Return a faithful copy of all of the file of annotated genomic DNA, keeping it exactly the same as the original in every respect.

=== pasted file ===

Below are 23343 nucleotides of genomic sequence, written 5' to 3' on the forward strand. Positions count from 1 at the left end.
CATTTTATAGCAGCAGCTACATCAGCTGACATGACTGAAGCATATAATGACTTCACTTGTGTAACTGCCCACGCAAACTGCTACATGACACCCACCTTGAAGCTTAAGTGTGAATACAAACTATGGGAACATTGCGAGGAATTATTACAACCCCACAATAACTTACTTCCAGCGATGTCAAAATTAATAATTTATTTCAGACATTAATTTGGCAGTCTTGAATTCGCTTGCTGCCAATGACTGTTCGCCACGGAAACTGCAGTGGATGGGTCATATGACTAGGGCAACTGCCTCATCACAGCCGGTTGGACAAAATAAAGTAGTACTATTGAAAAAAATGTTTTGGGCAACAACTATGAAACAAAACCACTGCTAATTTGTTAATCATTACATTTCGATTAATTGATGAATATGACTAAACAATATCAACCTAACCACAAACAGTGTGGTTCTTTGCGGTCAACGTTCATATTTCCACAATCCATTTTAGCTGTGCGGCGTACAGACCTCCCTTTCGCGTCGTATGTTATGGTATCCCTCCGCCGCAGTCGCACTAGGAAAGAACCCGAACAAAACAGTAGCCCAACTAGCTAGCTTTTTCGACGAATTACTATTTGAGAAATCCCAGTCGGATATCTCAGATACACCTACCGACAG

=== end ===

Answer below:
Below are 23343 nucleotides of genomic sequence, written 5' to 3' on the forward strand. Positions count from 1 at the left end.
CATTTTATAGCAGCAGCTACATCAGCTGACATGACTGAAGCATATAATGACTTCACTTGTGTAACTGCCCACGCAAACTGCTACATGACACCCACCTTGAAGCTTAAGTGTGAATACAAACTATGGGAACATTGCGAGGAATTATTACAACCCCACAATAACTTACTTCCAGCGATGTCAAAATTAATAATTTATTTCAGACATTAATTTGGCAGTCTTGAATTCGCTTGCTGCCAATGACTGTTCGCCACGGAAACTGCAGTGGATGGGTCATATGACTAGGGCAACTGCCTCATCACAGCCGGTTGGACAAAATAAAGTAGTACTATTGAAAAAAATGTTTTGGGCAACAACTATGAAACAAAACCACTGCTAATTTGTTAATCATTACATTTCGATTAATTGATGAATATGACTAAACAATATCAACCTAACCACAAACAGTGTGGTTCTTTGCGGTCAACGTTCATATTTCCACAATCCATTTTAGCTGTGCGGCGTACAGACCTCCCTTTCGCGTCGTATGTTATGGTATCCCTCCGCCGCAGTCGCACTAGGAAAGAACCCGAACAAAACAGTAGCCCAACTAGCTAGCTTTTTCGACGAATTACTATTTGAGAAATCCCAGTCGGATATCTCAGATACACCTACCGACAG